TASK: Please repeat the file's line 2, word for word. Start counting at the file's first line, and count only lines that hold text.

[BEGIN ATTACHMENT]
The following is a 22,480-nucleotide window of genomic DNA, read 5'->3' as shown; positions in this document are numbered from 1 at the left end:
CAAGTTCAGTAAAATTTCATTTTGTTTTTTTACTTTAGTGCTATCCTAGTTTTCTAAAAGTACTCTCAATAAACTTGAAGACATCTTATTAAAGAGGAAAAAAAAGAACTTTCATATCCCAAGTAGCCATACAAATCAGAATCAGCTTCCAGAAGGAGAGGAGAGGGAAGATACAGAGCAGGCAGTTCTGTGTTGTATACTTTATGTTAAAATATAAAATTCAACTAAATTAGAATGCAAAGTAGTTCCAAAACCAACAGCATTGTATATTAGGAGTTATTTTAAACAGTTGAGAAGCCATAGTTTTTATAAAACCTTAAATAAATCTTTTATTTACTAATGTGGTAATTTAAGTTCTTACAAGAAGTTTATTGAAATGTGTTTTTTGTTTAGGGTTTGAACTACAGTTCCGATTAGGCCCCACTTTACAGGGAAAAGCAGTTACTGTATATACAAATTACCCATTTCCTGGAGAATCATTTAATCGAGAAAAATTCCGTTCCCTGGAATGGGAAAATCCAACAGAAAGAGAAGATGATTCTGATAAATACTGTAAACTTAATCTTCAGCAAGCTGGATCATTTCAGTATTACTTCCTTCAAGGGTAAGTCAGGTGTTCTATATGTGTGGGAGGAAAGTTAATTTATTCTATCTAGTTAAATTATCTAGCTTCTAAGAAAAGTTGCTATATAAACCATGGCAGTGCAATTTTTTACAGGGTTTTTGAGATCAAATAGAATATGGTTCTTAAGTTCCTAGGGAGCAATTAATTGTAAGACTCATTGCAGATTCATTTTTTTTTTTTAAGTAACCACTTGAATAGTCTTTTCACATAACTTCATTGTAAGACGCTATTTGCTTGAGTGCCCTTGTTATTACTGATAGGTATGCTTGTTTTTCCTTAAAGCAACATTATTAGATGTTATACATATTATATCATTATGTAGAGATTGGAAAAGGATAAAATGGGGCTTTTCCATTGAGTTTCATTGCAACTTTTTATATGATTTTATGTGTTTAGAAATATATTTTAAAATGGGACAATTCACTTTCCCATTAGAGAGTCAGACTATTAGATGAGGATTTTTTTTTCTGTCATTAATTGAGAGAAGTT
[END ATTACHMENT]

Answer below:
CAAGTTCAGTAAAATTTCATTTTGTTTTTTTACTTTAGTGCTATCCTAGTTTTCTAAAAGTACTCTCAATAAACTTGAAGACATCTTATTAAAGAGGAAAAAAAAGAACTTTCATATCCCAAGTAGCCATACAAATCAGAATCAGCTTCCAGAAGGAGAGGAGAGGGAAGATACAGAGCAGGCAGTTCTGTGTTGTATACTTTATGTTAAAATATAAAATTCAACTAAATTAGAATGCAAAGTAGTTCCAAAACCAACAGCATTGTATATTAGGAGTTATTTTAAACAGTTGAGAAGCCATAGTTTTTATAAAACCTTAAATAAATCTTTTATTTACTAATGTGGTAATTTAAGTTCTTACAAGAAGTTTATTGAAATGTGTTTTTTGTTTAGGGTTTGAACTACAGTTCCGATTAGGCCCCACTTTACAGGGAAAAGCAGTTACTGTATATACAAATTACCCATTTCCTGGAGAATCATTTAATCGAGAAAAATTCCGTTCCCTGGAATGGGAAAATCCAACAGAAAGAGAAGATGATTCTGATAAATACTGTAAACTTAATCTTCAGCAAGCTGGATCATTTCAGTATTACTTCCTTCAAGGGTAAGTCAGGTGTTCTATATGTGTGGGAGGAAAGTTAATTTATTCTATCTAGTTAAATTATCTAGCTTCTAAGAAAAGTTGCTATATAAACCATGGCAGTGCAATTTTTTACAGGGTTTTTGAGATCAAATAGAATATGGTTCTTAAGTTCCTAGGGAGCAATTAATTGTAAGACTCATTGCAGATTCATTTTTTTTTTTTAAGTAACCACTTGAATAGTCTTTTCACATAACTTCATTGTAAGACGCTATTTGCTTGAGTGCCCTTGTTATTACTGATAGGTATGCTTGTTTTTCCTTAAAGCAACATTATTAGATGTTATACATATTATATCATTATGTAGAGATTGGAAAAGGATAAAATGGGGCTTTTCCATTGAGTTTCATTGCAACTTTTTATATGATTTTATGTGTTTAGAAATATATTTTAAAATGGGACAATTCACTTTCCCATTAGAGAGTCAGACTATTAGATGAGGATTTTTTTTTCTGTCATTAATTGAGAGAAGTT